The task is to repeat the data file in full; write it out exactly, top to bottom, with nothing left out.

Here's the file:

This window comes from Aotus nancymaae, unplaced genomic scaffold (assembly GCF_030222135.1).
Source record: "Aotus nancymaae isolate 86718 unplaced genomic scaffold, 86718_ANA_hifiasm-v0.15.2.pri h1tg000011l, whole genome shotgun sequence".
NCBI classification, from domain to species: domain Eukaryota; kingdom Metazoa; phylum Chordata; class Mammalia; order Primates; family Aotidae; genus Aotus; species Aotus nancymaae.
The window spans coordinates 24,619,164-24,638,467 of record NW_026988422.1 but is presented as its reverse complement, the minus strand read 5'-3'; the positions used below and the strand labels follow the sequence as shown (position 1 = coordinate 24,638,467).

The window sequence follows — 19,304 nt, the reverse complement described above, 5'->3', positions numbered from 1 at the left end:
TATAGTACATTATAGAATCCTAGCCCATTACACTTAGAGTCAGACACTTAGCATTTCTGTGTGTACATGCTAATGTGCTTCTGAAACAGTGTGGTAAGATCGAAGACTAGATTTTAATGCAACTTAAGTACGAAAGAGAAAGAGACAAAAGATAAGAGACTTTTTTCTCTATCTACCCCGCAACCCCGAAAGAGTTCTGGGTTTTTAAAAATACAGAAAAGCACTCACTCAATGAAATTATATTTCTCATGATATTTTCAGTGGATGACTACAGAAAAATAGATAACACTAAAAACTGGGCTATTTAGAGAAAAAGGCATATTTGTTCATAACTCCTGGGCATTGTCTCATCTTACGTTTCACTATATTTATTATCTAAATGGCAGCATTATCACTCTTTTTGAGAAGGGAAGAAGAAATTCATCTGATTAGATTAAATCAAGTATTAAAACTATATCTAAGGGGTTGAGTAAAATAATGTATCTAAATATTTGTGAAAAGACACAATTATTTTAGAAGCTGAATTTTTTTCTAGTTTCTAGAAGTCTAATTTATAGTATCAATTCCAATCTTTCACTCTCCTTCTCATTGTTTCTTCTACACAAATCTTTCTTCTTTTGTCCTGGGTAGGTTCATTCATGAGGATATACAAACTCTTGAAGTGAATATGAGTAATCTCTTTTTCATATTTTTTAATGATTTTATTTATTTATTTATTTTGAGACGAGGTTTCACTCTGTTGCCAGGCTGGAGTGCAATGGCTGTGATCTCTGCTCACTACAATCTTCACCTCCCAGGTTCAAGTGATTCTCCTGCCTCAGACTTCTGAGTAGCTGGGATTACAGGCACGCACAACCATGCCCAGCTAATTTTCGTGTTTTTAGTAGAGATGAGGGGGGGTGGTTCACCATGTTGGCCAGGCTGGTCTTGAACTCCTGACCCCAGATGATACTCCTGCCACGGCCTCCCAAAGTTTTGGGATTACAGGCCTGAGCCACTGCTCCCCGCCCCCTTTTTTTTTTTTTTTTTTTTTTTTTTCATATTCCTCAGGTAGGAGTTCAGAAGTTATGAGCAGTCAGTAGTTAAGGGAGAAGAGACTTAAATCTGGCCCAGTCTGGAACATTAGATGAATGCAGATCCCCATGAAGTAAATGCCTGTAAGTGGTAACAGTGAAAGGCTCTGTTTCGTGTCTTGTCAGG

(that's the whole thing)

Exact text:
This window comes from Aotus nancymaae, unplaced genomic scaffold (assembly GCF_030222135.1).
Source record: "Aotus nancymaae isolate 86718 unplaced genomic scaffold, 86718_ANA_hifiasm-v0.15.2.pri h1tg000011l, whole genome shotgun sequence".
NCBI classification, from domain to species: domain Eukaryota; kingdom Metazoa; phylum Chordata; class Mammalia; order Primates; family Aotidae; genus Aotus; species Aotus nancymaae.
The window spans coordinates 24,619,164-24,638,467 of record NW_026988422.1 but is presented as its reverse complement, the minus strand read 5'-3'; the positions used below and the strand labels follow the sequence as shown (position 1 = coordinate 24,638,467).

The window sequence follows — 19,304 nt, the reverse complement described above, 5'->3', positions numbered from 1 at the left end:
TATAGTACATTATAGAATCCTAGCCCATTACACTTAGAGTCAGACACTTAGCATTTCTGTGTGTACATGCTAATGTGCTTCTGAAACAGTGTGGTAAGATCGAAGACTAGATTTTAATGCAACTTAAGTACGAAAGAGAAAGAGACAAAAGATAAGAGACTTTTTTCTCTATCTACCCCGCAACCCCGAAAGAGTTCTGGGTTTTTAAAAATACAGAAAAGCACTCACTCAATGAAATTATATTTCTCATGATATTTTCAGTGGATGACTACAGAAAAATAGATAACACTAAAAACTGGGCTATTTAGAGAAAAAGGCATATTTGTTCATAACTCCTGGGCATTGTCTCATCTTACGTTTCACTATATTTATTATCTAAATGGCAGCATTATCACTCTTTTTGAGAAGGGAAGAAGAAATTCATCTGATTAGATTAAATCAAGTATTAAAACTATATCTAAGGGGTTGAGTAAAATAATGTATCTAAATATTTGTGAAAAGACACAATTATTTTAGAAGCTGAATTTTTTTCTAGTTTCTAGAAGTCTAATTTATAGTATCAATTCCAATCTTTCACTCTCCTTCTCATTGTTTCTTCTACACAAATCTTTCTTCTTTTGTCCTGGGTAGGTTCATTCATGAGGATATACAAACTCTTGAAGTGAATATGAGTAATCTCTTTTTCATATTTTTTAATGATTTTATTTATTTATTTATTTTGAGACGAGGTTTCACTCTGTTGCCAGGCTGGAGTGCAATGGCTGTGATCTCTGCTCACTACAATCTTCACCTCCCAGGTTCAAGTGATTCTCCTGCCTCAGACTTCTGAGTAGCTGGGATTACAGGCACGCACAACCATGCCCAGCTAATTTTCGTGTTTTTAGTAGAGATGAGGGGGGGTGGTTCACCATGTTGGCCAGGCTGGTCTTGAACTCCTGACCCCAGATGATACTCCTGCCACGGCCTCCCAAAGTTTTGGGATTACAGGCCTGAGCCACTGCTCCCCGCCCCCTTTTTTTTTTTTTTTTTTTTTTTTTTCATATTCCTCAGGTAGGAGTTCAGAAGTTATGAGCAGTCAGTAGTTAAGGGAGAAGAGACTTAAATCTGGCCCAGTCTGGAACATTAGATGAATGCAGATCCCCATGAAGTAAATGCCTGTAAGTGGTAACAGTGAAAGGCTCTGTTTCGTGTCTTGTCAGG